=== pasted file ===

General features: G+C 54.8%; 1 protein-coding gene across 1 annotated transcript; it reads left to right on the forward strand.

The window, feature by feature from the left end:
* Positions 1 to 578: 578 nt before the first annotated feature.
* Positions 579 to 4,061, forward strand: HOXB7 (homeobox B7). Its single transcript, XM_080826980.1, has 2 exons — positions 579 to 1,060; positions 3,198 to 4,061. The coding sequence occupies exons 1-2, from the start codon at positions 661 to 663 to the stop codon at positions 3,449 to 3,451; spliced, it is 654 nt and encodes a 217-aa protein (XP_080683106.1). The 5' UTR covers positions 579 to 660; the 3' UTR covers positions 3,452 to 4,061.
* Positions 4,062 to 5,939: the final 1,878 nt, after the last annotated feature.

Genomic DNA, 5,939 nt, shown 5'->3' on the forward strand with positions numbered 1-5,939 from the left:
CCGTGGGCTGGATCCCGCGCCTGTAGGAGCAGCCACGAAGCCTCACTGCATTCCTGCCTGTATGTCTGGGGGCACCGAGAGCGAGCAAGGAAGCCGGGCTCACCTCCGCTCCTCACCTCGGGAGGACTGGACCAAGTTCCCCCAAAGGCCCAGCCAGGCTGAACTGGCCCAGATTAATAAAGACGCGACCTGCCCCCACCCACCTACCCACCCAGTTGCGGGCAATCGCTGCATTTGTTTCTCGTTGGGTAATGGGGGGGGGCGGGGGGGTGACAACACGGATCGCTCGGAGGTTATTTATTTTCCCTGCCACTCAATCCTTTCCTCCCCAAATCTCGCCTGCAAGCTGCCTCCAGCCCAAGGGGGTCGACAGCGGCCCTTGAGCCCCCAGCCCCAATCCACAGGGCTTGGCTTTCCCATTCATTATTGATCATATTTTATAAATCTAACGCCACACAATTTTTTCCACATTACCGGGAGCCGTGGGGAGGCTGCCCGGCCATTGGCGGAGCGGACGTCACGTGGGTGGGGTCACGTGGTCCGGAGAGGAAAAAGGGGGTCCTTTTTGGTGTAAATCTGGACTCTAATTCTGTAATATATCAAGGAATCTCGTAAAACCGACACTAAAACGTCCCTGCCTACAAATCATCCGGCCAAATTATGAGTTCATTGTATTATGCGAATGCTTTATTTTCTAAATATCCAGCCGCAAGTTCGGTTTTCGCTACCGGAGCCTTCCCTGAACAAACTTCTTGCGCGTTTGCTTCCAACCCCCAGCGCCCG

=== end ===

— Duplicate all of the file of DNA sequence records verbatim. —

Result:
General features: G+C 54.8%; 1 protein-coding gene across 1 annotated transcript; it reads left to right on the forward strand.

The window, feature by feature from the left end:
* Positions 1 to 578: 578 nt before the first annotated feature.
* Positions 579 to 4,061, forward strand: HOXB7 (homeobox B7). Its single transcript, XM_080826980.1, has 2 exons — positions 579 to 1,060; positions 3,198 to 4,061. The coding sequence occupies exons 1-2, from the start codon at positions 661 to 663 to the stop codon at positions 3,449 to 3,451; spliced, it is 654 nt and encodes a 217-aa protein (XP_080683106.1). The 5' UTR covers positions 579 to 660; the 3' UTR covers positions 3,452 to 4,061.
* Positions 4,062 to 5,939: the final 1,878 nt, after the last annotated feature.

Genomic DNA, 5,939 nt, shown 5'->3' on the forward strand with positions numbered 1-5,939 from the left:
CCGTGGGCTGGATCCCGCGCCTGTAGGAGCAGCCACGAAGCCTCACTGCATTCCTGCCTGTATGTCTGGGGGCACCGAGAGCGAGCAAGGAAGCCGGGCTCACCTCCGCTCCTCACCTCGGGAGGACTGGACCAAGTTCCCCCAAAGGCCCAGCCAGGCTGAACTGGCCCAGATTAATAAAGACGCGACCTGCCCCCACCCACCTACCCACCCAGTTGCGGGCAATCGCTGCATTTGTTTCTCGTTGGGTAATGGGGGGGGGCGGGGGGGTGACAACACGGATCGCTCGGAGGTTATTTATTTTCCCTGCCACTCAATCCTTTCCTCCCCAAATCTCGCCTGCAAGCTGCCTCCAGCCCAAGGGGGTCGACAGCGGCCCTTGAGCCCCCAGCCCCAATCCACAGGGCTTGGCTTTCCCATTCATTATTGATCATATTTTATAAATCTAACGCCACACAATTTTTTCCACATTACCGGGAGCCGTGGGGAGGCTGCCCGGCCATTGGCGGAGCGGACGTCACGTGGGTGGGGTCACGTGGTCCGGAGAGGAAAAAGGGGGTCCTTTTTGGTGTAAATCTGGACTCTAATTCTGTAATATATCAAGGAATCTCGTAAAACCGACACTAAAACGTCCCTGCCTACAAATCATCCGGCCAAATTATGAGTTCATTGTATTATGCGAATGCTTTATTTTCTAAATATCCAGCCGCAAGTTCGGTTTTCGCTACCGGAGCCTTCCCTGAACAAACTTCTTGCGCGTTTGCTTCCAACCCCCAGCGCCCG